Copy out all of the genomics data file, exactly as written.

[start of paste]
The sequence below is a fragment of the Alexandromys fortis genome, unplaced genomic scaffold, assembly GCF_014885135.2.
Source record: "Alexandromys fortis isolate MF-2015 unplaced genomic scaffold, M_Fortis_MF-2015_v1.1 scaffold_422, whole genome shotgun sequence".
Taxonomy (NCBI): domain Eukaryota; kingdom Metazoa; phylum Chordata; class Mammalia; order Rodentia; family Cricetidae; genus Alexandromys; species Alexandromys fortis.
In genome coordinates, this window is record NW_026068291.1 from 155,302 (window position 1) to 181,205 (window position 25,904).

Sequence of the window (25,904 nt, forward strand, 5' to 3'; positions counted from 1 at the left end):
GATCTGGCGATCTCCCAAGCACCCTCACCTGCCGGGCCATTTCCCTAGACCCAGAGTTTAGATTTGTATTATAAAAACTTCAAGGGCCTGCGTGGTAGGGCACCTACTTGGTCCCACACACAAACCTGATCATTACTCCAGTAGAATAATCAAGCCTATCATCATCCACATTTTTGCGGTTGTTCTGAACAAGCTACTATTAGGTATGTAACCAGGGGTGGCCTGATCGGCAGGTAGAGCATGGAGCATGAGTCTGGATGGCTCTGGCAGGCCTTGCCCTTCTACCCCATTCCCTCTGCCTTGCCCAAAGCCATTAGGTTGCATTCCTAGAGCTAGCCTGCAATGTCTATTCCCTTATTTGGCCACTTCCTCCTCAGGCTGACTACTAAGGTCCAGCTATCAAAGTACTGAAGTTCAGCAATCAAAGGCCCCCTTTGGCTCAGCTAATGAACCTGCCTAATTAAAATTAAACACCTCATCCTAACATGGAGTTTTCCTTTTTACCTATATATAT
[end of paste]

The sequence below is a fragment of the Alexandromys fortis genome, unplaced genomic scaffold, assembly GCF_014885135.2.
Source record: "Alexandromys fortis isolate MF-2015 unplaced genomic scaffold, M_Fortis_MF-2015_v1.1 scaffold_422, whole genome shotgun sequence".
Taxonomy (NCBI): domain Eukaryota; kingdom Metazoa; phylum Chordata; class Mammalia; order Rodentia; family Cricetidae; genus Alexandromys; species Alexandromys fortis.
In genome coordinates, this window is record NW_026068291.1 from 155,302 (window position 1) to 181,205 (window position 25,904).

Sequence of the window (25,904 nt, forward strand, 5' to 3'; positions counted from 1 at the left end):
GATCTGGCGATCTCCCAAGCACCCTCACCTGCCGGGCCATTTCCCTAGACCCAGAGTTTAGATTTGTATTATAAAAACTTCAAGGGCCTGCGTGGTAGGGCACCTACTTGGTCCCACACACAAACCTGATCATTACTCCAGTAGAATAATCAAGCCTATCATCATCCACATTTTTGCGGTTGTTCTGAACAAGCTACTATTAGGTATGTAACCAGGGGTGGCCTGATCGGCAGGTAGAGCATGGAGCATGAGTCTGGATGGCTCTGGCAGGCCTTGCCCTTCTACCCCATTCCCTCTGCCTTGCCCAAAGCCATTAGGTTGCATTCCTAGAGCTAGCCTGCAATGTCTATTCCCTTATTTGGCCACTTCCTCCTCAGGCTGACTACTAAGGTCCAGCTATCAAAGTACTGAAGTTCAGCAATCAAAGGCCCCCTTTGGCTCAGCTAATGAACCTGCCTAATTAAAATTAAACACCTCATCCTAACATGGAGTTTTCCTTTTTACCTATATATAT